When you spend the time required to develop advanced linear sprint performance in an athlete, including starting strength, acceleration and max velocity abilities, you enhance that athlete’s performance capabilities in the most efficient and least damaging manner. Coaches often say that “direction change” and “agility” work are much more sport-specific for team sport athletes than linear sprint training. While this may be true in some respects, the volume of high-quality, high-velocity work performed in agility training cannot come close to what can be covered in linear sprinting. And I would argue that most of the agility work, although very stressful on the muscles, joints, tendons and ligaments of the athletes, would be performed primarily at sub-maximal velocities.
The real deal-breaker for me with a speed-reserve approach is that the benefits of max sprint training can feed back into all sub-max speed and power abilities, but the same cannot be said for the opposite direction. We all know that exceptional sprint ability comes from an athlete’s ability to put significant vertical force into the ground. If you train an athlete in linear sprinting and his or her sprint times improve, you can be absolutely certain, barring an illegal tailwind, that this athlete has improved the ability to put vertical force into the ground. This ability can transfer to jumping, deceleration, direction change and other agility movements; however, the transfer back is not as great as illustrated in the diagram below. Call it central nervous system adaptation, enhanced recruitment efficiency or simply “rocket fuel”; I know that when I make an athlete faster in a linear sprint, other athletic qualities improve in parallel.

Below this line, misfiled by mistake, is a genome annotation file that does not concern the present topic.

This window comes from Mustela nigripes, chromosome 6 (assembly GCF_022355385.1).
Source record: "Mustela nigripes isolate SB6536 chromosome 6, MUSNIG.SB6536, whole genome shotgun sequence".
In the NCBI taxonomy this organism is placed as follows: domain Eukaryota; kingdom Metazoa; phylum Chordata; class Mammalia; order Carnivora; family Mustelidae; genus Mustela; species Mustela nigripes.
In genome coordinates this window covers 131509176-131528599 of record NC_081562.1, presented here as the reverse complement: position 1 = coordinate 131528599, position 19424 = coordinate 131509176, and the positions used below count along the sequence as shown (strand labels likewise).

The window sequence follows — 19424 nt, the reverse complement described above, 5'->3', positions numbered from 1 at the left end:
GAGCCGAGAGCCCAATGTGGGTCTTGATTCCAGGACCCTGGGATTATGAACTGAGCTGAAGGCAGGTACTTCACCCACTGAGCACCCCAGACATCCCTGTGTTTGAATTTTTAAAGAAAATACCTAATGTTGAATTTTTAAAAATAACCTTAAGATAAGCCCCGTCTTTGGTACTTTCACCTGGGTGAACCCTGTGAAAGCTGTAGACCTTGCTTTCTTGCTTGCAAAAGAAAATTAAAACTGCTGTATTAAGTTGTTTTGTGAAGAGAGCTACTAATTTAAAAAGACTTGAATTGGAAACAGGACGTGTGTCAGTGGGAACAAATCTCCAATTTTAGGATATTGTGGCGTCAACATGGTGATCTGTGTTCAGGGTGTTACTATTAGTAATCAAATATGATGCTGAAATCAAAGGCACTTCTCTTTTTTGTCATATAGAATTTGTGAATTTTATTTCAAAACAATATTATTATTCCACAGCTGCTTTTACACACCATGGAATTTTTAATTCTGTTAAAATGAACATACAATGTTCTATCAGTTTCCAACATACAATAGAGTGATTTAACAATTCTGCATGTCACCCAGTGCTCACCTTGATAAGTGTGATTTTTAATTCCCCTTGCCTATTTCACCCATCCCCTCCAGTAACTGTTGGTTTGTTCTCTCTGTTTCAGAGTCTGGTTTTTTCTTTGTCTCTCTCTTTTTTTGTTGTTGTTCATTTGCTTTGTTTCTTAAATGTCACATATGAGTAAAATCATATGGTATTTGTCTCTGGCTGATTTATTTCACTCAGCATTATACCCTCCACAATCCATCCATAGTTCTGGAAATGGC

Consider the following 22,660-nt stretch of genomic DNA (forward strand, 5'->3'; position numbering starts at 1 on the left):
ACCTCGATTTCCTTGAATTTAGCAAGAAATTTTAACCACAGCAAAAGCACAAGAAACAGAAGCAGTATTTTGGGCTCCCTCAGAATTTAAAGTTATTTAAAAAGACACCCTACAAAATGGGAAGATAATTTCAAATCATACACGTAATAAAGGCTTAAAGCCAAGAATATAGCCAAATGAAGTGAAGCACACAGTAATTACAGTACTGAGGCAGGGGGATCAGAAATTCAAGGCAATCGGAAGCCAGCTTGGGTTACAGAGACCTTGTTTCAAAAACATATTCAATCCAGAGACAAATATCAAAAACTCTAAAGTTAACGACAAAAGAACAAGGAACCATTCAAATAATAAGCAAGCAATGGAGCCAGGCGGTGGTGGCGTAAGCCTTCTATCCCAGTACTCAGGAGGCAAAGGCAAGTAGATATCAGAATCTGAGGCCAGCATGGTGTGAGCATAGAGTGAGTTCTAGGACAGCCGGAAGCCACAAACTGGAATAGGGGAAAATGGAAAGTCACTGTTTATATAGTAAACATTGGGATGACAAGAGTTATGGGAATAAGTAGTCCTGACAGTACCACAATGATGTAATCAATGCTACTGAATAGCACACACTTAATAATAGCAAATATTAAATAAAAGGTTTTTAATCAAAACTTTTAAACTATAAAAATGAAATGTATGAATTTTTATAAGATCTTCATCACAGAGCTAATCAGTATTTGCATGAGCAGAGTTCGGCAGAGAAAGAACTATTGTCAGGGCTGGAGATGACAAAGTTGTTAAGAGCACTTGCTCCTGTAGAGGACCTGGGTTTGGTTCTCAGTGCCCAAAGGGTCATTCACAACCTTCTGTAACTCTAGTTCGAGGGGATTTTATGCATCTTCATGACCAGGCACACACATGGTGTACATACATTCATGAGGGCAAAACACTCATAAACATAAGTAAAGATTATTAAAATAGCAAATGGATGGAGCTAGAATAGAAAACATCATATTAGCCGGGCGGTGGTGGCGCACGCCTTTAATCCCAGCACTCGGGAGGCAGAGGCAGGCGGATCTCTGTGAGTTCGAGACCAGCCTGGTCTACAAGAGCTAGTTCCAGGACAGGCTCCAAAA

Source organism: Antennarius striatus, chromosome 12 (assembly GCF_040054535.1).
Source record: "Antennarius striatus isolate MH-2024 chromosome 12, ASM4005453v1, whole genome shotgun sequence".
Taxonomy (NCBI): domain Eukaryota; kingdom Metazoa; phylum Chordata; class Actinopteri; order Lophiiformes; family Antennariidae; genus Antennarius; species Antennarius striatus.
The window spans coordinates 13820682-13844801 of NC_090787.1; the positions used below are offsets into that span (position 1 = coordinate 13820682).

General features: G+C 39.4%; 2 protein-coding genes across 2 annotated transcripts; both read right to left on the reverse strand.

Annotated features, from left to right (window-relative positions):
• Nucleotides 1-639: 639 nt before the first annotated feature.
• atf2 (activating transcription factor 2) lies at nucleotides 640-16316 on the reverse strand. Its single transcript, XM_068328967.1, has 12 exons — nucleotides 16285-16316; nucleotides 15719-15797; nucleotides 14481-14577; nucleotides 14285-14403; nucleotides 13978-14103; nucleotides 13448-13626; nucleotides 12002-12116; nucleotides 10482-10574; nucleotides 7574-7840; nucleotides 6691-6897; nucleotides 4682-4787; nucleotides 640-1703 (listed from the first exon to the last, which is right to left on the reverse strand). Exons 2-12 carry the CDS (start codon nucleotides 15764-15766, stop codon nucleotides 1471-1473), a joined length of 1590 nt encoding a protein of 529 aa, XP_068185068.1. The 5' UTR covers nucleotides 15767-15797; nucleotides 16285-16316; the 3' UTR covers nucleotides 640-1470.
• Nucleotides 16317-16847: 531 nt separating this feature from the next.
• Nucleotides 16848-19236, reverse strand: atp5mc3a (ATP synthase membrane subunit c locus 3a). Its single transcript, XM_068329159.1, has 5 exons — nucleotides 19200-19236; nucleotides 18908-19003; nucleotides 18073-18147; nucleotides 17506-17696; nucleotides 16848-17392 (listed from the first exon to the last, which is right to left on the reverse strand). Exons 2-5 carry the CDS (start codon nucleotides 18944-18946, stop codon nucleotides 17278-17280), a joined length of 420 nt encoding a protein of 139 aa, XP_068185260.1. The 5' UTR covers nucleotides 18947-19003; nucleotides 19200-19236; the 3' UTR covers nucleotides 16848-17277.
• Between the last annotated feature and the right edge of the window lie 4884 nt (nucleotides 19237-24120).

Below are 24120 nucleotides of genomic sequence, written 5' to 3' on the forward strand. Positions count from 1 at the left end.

Again, you will hear the naysayers claiming that linear sprint training is for track athletes and not for team sport athletes. All well-designed programs for team sports that require running should include an appropriate amount of linear sprint work. Are we only going to only include linear sprinting as part of the speed and movement training program? Absolutely not! But when incorporating linear sprint training into the program, good coaches should adhere to the sprint programming and mechanics developed over the last 100 years with sprinters.
I also believe that many strength and conditioning coaches over-emphasize the need for agility training, above and beyond the need for linear sprint training. In watching the recent World Cup, I am pleasantly surprised by how much linear acceleration and sprint abilities allow players to break into open space and create mismatches and scoring opportunities. Players who dart around back-and-forth welcome defensive players to converge on them and squander any chance of making a play. The same goes for American football. While I’m not disregarding the contribution of change-of-direction work and movement coordination, I am pleading to coaches to recognize the benefits of training people to accelerate and sprint in a straight line – also known as the shortest distance between two points.
We should also not discount the value of actual sport-specific practice and game play to contribute to an athlete’s specific movement skills, particularly as the amount of work prescribed in these realms can be high. The volume of work performed in practice should be factored into the overall planning of training elements and relative volumes and proportions of work at varying intensities. Running around cones, shuttling back and forth, and tip-toeing through a speed ladder should not characterized as sport-specific high-velocity work, but perhaps should be classified as a non-specific combination of strength, power, elastic and strength endurance work depending on the intensities and recovery times assigned.
In a time when technical innovation, spreadsheets, databases and complex explanations reign supreme, sticking with simple methods that have a proven track record should not be underestimated. Athletes that follow an effective linear-based sprint program within their comprehensive training plan will always have great results. Sprinters make lousy baseball players because they spend all their time sprinting, not playing baseball. So don’t miss the forest from the trees. Good baseball players who sprint as part of their training will be better and healthier than good baseball players who don’t. I’m hoping that as coaches we don’t forget the value of this simple training method.
Derek Hansen, CSCS works with athletes in all sports, including the Canadian National Team. To read more from Derek, go to http://www.strengthpowerspeed.com/